Eating in Cuzco and its provinces is generally very economi­cal. You will often find that, despite the general appearance of the place (plastic tablecloths, dirt floor and loud music), it ser­ves first-rate food at great prices (under US$ 5 per person.).

We must not neglect to mention the pasta restaurants (piz­zerias and trattorias that cook over a wood fire and in clay ovens) and the restaurants specializing in chicken roasted over an open fire (polio a la brasa), which have become the city’s main economical eateries.

Almost every restaurant in Cuzco offers a menu (a three course meal of the day, consisting of soup or salad, a main dish and dessert or hot tea). These meals are highly popular as they are much cheaper (averaging US$ 2 to US$ 5 per person) than items ordered a la carte (or “extras”).

Urban Transport Taxis

Taxis are abundant in Cuzco and are very cheap. You can find one anywhere, at any time. Fares vary from S/ 4 for rides within the city center and neighboring areas to S/ 8 or S / 10 for a ride to the airport. The price can be higher at night, ranging from S/. 3 to S/15, respectively. There are also several radio taxi services that will pick you up on phone-call demand. They have slightly higher rates but offer much more security and use vehicles in better condition.

Cusco Taxis

Cusco Taxis

You can also contract taxi service by the hour or for the whole day, to visit out-of-the-way places or to plan the itinerary as you wish. The approximate charge per hour is US$ 10, and US$ 50 for the day. If you are taking a taxi out of Cuzco to neighboring areas, be sure to check that the taxi has a spare tire, a jack and all its documents up to date. You will avoid unpleasant difficulties.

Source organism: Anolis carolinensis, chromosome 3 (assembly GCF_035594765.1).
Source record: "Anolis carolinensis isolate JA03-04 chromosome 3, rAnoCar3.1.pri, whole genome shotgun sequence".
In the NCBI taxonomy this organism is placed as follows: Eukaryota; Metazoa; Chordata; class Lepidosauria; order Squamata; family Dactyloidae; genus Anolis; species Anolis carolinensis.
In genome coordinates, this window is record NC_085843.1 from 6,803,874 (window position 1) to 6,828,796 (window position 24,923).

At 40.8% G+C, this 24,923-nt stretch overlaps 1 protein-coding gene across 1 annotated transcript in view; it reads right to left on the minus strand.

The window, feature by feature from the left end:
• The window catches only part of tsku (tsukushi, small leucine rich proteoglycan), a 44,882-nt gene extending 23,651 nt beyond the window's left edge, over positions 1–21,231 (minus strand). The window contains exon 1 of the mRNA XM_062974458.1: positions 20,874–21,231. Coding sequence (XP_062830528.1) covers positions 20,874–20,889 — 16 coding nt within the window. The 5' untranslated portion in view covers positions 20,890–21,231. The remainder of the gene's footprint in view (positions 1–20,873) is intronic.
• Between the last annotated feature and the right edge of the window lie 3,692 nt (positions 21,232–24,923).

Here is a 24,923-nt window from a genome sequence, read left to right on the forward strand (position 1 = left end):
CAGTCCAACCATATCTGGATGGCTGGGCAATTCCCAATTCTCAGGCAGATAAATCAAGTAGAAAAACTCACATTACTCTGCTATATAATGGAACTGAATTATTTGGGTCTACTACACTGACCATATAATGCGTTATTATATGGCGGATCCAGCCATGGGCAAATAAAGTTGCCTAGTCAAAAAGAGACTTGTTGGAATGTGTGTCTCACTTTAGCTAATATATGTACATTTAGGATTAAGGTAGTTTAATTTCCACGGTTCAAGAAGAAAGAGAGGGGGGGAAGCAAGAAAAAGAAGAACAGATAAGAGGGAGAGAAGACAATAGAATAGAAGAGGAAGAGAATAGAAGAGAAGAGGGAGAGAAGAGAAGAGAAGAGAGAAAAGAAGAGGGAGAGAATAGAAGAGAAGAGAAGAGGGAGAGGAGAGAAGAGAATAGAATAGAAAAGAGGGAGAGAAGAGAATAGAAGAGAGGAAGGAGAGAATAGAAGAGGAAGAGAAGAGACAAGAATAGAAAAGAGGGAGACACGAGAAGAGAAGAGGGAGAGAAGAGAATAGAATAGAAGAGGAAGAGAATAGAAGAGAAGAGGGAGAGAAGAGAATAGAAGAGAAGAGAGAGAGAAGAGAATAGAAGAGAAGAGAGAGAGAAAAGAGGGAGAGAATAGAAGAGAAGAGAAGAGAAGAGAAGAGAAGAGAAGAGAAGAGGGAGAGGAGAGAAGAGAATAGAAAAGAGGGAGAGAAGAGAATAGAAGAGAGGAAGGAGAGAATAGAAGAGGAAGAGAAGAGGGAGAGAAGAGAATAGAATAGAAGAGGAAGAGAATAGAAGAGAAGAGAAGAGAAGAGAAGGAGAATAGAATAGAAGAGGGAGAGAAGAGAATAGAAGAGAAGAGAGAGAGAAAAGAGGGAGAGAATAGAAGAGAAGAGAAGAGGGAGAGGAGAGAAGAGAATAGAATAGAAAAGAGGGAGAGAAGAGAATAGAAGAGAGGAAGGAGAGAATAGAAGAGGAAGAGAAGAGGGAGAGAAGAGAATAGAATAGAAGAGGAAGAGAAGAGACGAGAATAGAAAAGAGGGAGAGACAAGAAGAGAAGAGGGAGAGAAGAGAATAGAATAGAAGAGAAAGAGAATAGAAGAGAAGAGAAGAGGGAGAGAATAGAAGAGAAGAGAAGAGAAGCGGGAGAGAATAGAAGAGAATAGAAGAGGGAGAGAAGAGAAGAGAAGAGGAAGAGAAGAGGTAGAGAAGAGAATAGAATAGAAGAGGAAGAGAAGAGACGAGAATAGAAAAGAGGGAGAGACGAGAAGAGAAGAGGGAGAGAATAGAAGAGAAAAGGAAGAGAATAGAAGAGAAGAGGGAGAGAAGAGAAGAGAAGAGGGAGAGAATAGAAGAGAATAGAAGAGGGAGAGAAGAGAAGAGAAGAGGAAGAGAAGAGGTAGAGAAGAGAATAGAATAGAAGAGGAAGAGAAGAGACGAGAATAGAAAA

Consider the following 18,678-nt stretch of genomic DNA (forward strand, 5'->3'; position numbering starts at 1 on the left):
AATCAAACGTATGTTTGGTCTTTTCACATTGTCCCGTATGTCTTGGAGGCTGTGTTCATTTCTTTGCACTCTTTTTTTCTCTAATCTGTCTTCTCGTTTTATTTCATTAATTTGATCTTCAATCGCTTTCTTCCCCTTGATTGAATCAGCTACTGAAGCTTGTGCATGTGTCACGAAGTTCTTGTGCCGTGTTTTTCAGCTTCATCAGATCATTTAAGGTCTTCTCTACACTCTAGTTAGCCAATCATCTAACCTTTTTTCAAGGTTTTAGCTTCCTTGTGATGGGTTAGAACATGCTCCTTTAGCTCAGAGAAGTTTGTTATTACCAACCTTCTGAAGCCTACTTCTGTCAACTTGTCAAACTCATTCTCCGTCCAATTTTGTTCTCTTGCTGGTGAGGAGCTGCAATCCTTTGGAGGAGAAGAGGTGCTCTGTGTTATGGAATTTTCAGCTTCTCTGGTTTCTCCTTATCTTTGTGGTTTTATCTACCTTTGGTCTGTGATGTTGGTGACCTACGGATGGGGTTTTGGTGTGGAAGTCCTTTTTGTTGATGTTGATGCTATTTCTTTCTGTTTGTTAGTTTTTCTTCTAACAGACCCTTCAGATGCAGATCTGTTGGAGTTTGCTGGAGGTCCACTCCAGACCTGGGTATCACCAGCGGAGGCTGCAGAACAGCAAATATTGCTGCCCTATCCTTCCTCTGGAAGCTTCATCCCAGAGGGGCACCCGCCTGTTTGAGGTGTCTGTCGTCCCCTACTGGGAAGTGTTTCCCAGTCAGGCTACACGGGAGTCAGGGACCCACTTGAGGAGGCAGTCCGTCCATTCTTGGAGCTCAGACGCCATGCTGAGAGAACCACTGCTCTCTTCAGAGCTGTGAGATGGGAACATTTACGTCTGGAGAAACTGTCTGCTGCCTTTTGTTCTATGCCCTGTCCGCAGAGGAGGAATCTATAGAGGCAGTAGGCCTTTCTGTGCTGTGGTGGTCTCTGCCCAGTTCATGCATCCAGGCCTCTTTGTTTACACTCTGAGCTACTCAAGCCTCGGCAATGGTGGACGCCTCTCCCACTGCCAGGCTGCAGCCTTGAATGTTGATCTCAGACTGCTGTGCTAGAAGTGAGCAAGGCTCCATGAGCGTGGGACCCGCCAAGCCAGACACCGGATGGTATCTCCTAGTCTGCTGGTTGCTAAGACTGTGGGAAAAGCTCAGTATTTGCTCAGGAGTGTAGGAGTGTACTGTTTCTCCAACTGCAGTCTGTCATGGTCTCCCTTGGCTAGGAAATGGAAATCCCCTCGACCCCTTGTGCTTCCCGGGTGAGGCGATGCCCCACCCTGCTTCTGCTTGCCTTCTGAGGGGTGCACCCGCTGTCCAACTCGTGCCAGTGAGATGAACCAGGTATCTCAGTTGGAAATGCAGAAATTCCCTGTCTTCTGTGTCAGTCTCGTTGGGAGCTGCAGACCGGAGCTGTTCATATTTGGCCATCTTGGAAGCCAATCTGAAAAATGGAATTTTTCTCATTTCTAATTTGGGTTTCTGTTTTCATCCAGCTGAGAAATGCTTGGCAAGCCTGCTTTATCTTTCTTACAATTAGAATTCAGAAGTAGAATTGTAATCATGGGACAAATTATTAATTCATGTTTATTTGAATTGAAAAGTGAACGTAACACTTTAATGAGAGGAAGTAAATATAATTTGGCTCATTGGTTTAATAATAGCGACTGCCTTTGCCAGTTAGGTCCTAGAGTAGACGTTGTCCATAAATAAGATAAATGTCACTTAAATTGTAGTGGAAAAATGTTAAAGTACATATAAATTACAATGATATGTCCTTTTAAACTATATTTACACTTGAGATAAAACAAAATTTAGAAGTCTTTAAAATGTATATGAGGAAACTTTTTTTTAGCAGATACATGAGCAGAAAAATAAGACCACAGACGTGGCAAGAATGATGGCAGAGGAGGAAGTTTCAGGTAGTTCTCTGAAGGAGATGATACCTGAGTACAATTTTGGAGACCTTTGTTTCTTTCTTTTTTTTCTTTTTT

Microbuses

These have a capacity for 20 to 40 passengers and have almost disappeared from Cuzco and the main cities of Peru due to the proliferation of the small vans (called combis or colectivos), which are faster and more economical. Microbuses have no fixed bus stops, so when you want to get off you must shout “Baja en la esquina!” (Getting off at the next corner!).

Cheap transport Cusco

Cheap transport Cusco

Colectivos or combis

These vans have invaded the main cities of Peru and Cuzco is no exception. They are vans with a capacity for about 10 pas­sengers, but are often filled with as many as 15. Their low cost and speed have made them one of the most popular methods of city transport. Nonetheless, they have a reputation for driv­ing dangerously and we do not recommend using them.

Combis Cusco

Combis Cusco

Others

Another system of unconventional public transport popular in warmer cities of the interior (such as Quillabamba) is the motocar, a motorcycle adapted to transport up to 3 passengers. They are inexpensive, but their drivers can be speed enthu­siasts. We recommend telling the driver that you wish to reach your destination in one piece. A similarly unorthodox service is the taxi cholo, a three-wheeled cart that is pedaled like a bicycle and has been adapted to carry 2 passengers. These are abundant in towns in the interior such as Sicuani and Yauri. They are not dangerous, but can be somewhat slow.